The point is that you should not concern yourself with whether you must win or draw, or try to evaluate each position as either +-, +/-, +=, =, =+, etc. (or even worse, as 0.6324 pawns ahead) But simply look for ways to improve your position, prevent your opponent from improving his, and other ideas. One must maintain his objectivity and practicality in any situation.

This is all IMHO. Some people have good results with evaluating positions as 0.3284 pawns ahead, but personally I cannot possibly see any practical application.

atrifix 89 ( +1 | -1 )
P.S. One more example, and a more personal one: board #339486

Now, acne is a fairly strong player. At least he has more than a basic understanding of the positional and tactical elements of chess. So it's peculiar that he should lose a game in this manner, and as White. My guess is that my move 4... Ne7 threw him a bit, when the normal move is 4... c5, and he immediately looked for a refutation. In fact White has nothing better than 5. a3 Bxc3+ 6. bxc3 c5 transposing back to the main line. However, 5. g4?! is extremely premature--perhaps the idea is to keep the knight out of f5. After the further mistakes 6. Nf3? (6. a3 was natural and good), 7. Nxd4?! (7. Qxd4), and 8. f4? White was lost. The problem is again that White expected too much out of his position--he regarded 4... Ne7 as 'bad'--and completely lost his objectivity.
taoistlunatic 54 ( +1 | -1 )
Thanks Atrifix THat is very good advice, which I will put to use....

I too have seen players, who insist that their position is winning and make over-aggressive moves which actually are bad. I have also seen this mistake (myself included) when a player thinks he is superior to his opponent and when if he is not easily winning, lashes out for an advantage prematurely and ends up losing....this one I am particularly guilty of, I seem to lose to lower rated players even more so than to higher rated players.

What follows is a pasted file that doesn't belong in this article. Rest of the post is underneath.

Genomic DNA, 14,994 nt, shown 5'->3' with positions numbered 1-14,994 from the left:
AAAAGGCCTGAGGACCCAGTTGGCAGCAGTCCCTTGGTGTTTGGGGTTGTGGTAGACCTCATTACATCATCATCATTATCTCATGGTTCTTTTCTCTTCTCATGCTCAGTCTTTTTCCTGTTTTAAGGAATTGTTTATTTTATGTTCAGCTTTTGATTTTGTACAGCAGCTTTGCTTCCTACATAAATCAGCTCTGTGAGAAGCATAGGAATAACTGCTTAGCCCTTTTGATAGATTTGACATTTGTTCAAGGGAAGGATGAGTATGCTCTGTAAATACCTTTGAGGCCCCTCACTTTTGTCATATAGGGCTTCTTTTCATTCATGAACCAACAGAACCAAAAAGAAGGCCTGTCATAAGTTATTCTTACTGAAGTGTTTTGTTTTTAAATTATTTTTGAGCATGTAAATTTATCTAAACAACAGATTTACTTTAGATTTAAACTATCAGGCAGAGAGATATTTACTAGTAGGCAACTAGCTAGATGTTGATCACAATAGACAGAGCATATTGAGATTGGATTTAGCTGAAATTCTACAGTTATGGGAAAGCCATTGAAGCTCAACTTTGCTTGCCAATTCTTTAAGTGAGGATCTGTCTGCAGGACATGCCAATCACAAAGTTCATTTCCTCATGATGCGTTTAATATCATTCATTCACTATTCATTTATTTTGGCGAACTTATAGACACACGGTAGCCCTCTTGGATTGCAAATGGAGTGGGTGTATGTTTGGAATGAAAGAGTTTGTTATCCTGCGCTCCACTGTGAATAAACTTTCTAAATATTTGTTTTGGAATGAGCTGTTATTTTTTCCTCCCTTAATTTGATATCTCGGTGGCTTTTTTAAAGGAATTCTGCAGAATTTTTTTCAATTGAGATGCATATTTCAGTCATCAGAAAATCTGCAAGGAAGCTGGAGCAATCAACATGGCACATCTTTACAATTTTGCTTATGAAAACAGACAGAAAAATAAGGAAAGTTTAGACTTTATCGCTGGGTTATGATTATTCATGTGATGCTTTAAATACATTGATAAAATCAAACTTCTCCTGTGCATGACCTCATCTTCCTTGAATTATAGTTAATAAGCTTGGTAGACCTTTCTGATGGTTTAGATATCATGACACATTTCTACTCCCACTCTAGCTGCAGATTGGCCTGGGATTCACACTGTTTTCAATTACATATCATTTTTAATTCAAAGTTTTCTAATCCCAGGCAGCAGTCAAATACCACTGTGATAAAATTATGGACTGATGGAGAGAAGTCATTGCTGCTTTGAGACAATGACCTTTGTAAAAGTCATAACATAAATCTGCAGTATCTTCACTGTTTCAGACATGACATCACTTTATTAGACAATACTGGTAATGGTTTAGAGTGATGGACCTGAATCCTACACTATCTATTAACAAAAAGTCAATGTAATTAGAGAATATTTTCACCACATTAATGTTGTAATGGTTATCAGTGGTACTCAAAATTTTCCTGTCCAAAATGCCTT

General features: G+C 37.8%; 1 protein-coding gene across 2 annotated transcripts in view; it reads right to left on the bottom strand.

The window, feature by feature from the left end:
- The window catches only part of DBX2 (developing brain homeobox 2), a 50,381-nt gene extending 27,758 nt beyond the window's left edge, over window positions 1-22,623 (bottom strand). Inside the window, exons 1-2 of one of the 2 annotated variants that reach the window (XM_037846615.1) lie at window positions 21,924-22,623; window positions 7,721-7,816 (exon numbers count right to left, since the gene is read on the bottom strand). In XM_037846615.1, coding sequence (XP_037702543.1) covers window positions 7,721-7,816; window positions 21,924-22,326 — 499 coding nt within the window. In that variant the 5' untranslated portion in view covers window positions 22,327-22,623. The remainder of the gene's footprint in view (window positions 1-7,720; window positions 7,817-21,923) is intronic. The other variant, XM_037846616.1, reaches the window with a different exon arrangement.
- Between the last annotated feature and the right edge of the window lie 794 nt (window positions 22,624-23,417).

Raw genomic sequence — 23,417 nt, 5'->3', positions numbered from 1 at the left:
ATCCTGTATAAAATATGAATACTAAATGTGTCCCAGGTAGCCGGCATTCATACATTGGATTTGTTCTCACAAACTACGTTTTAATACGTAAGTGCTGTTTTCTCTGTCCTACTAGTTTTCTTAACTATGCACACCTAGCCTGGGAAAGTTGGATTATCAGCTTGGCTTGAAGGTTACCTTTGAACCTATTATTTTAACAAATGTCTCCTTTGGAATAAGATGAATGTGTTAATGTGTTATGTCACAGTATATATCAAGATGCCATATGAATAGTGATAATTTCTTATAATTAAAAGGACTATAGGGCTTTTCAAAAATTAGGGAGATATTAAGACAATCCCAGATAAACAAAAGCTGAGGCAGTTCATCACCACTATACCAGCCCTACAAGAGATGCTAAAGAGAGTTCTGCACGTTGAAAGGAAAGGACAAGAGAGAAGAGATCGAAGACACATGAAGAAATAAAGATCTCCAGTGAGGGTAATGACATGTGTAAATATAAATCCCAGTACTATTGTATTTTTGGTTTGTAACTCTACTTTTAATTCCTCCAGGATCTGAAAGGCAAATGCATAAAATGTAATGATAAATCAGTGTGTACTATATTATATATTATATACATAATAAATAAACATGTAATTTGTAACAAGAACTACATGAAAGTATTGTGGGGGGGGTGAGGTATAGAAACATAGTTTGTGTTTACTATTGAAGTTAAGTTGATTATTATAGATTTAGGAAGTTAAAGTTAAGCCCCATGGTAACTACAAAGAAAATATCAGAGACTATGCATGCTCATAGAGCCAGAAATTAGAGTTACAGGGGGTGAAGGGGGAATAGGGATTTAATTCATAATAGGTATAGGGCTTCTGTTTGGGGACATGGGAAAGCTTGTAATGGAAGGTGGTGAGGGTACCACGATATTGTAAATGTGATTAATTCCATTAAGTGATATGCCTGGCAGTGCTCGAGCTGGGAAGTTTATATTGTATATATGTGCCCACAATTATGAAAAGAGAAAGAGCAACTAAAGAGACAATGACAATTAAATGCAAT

taoistlunatic 3 ( +1 | -1 )
by the way... The game ended in a draw....
peppe_l 138 ( +1 | -1 )
Patzers view Ok Im not a strong player but heres my 2 cents anyway...

IMO evaluation has meaning only if one knows WHY one has an advantage. In almost symmetric positions, say B+5P vs B+5P for example, if you have more better bishop and more active king, you have advantage. And since you know why you have advantage, its easier to find the correct strategy and best moves. In that point it isnt necessary to know is the position won or drawn - all you can do is play to win as well as you can. Of course if you are about to exchange rooks, leading to abovementioed position, then its a different thing, because you must choose the option that maximizes your winning chances. Things get more difficult in unbalanced positions of course, for example if you have weakened your pawn formation for an attack, you can deduct that unless you can push your attack trough, mating, winning material or gaining positional advantages (or disadvantages for your opponent!), your opponent is better. So, the question is can you? IMO these are psychologically difficult situations, because sometimes one has to admit the failure of chosen plan. So, if its clear the attack wont be succesful, one has to choose - stopping the attack means disadvantage, but is the weakened position hopeless then? If it is, perhaps best practical decision is to continue the attack in the hope of opponent playing carelessly? If it isnt completely lost, why help the opponent further by weakening your position even more?

acne 2 ( +1 | -1 )
atrifix sorry for the bad game.